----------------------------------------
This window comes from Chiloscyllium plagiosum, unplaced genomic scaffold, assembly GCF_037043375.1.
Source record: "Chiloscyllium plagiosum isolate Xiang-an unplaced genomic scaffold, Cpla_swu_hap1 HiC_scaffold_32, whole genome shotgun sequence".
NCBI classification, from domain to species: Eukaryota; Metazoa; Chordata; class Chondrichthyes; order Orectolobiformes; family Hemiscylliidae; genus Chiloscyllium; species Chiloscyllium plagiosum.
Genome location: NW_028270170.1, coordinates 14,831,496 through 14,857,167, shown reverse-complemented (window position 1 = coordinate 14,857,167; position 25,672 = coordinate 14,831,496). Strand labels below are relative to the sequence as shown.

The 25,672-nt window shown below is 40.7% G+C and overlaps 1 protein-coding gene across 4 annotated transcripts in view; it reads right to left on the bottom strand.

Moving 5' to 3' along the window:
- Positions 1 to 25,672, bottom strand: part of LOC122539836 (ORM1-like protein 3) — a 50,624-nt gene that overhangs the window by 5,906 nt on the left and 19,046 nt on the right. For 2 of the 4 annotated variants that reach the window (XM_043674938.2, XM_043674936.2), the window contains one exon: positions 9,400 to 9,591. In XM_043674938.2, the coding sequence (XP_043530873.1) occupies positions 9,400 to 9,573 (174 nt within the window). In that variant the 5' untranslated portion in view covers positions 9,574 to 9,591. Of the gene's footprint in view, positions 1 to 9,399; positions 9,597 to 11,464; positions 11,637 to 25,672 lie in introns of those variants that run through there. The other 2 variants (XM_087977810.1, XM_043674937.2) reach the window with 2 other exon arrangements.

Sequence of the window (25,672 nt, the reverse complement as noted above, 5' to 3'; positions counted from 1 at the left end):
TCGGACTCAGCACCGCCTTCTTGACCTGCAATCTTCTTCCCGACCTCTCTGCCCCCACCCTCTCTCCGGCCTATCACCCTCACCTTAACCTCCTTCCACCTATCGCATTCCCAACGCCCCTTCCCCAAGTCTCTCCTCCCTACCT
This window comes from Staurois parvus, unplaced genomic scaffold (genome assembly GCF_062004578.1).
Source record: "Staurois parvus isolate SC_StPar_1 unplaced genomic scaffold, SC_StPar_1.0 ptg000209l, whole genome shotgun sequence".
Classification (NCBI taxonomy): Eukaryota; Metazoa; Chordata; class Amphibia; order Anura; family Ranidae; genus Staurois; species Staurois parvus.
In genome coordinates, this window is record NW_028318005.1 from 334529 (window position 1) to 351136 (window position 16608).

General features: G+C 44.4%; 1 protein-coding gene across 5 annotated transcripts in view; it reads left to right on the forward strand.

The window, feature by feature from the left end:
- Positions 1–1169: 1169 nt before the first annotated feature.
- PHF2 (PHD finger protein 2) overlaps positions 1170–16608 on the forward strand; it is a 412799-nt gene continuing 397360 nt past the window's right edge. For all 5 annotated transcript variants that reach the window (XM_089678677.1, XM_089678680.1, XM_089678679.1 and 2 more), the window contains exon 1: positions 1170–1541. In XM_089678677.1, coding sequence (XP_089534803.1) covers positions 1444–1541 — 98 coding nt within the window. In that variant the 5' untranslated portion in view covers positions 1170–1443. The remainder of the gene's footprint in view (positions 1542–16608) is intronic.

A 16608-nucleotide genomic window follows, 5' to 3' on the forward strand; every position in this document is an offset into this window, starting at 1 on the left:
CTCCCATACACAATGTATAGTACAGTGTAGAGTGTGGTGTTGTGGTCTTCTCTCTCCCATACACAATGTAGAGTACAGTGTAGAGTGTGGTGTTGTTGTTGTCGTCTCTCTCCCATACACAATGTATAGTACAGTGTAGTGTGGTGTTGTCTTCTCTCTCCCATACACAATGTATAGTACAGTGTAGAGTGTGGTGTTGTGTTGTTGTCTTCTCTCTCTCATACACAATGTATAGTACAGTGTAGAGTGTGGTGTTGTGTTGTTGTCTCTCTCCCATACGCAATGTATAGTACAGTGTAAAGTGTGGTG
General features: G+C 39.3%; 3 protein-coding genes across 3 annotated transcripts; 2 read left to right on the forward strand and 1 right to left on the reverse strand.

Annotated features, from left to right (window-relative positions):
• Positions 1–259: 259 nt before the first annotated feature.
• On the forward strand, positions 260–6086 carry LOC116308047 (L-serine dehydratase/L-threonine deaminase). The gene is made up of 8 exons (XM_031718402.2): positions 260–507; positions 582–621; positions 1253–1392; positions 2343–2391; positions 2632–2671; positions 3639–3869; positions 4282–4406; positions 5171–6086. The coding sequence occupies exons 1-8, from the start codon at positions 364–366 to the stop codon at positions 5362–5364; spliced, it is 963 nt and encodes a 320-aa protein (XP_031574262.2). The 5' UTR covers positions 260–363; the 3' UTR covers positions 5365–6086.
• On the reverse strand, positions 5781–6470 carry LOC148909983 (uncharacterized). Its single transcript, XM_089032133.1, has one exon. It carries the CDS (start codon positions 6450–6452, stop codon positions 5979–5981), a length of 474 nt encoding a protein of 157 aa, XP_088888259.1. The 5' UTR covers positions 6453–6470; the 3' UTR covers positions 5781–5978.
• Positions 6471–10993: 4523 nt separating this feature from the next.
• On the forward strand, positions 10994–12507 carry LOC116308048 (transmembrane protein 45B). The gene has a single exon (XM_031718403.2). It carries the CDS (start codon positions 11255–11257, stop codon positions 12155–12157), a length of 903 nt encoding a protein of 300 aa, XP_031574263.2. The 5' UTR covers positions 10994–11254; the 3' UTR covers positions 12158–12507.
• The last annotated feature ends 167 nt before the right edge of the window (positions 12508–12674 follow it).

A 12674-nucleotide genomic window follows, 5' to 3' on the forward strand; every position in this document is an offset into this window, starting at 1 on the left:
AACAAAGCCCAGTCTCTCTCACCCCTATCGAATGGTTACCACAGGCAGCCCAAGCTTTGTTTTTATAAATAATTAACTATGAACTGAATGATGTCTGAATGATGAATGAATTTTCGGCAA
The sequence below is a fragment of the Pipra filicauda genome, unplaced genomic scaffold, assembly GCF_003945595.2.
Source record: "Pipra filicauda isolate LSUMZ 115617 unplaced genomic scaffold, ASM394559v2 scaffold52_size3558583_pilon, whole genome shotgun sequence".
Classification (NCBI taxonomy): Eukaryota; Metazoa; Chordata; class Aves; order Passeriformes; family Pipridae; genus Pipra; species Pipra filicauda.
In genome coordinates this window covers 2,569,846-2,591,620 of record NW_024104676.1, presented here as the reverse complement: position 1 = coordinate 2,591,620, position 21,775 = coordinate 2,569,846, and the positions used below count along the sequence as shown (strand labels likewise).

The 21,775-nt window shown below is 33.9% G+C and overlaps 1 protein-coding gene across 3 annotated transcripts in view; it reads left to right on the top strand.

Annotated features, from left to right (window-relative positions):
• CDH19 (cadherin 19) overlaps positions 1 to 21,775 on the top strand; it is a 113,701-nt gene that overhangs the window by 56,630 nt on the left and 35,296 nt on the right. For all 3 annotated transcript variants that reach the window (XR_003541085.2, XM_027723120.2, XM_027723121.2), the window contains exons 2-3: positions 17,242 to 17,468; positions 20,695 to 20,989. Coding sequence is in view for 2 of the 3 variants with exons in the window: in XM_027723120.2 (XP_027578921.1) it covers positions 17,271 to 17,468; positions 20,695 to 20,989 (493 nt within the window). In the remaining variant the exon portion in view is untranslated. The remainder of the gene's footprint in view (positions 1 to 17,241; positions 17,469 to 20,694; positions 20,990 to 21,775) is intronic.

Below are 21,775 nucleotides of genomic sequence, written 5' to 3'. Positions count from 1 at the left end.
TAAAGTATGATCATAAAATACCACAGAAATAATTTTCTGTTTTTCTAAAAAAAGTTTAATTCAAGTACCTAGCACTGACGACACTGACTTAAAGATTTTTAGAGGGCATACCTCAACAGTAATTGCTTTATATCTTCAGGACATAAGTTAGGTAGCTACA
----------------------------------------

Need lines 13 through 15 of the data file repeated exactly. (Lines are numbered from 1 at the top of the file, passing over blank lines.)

In genome coordinates, this window is record NW_028318005.1 from 334529 (window position 1) to 351136 (window position 16608).

General features: G+C 44.4%; 1 protein-coding gene across 5 annotated transcripts in view; it reads left to right on the forward strand.

The window, feature by feature from the left end: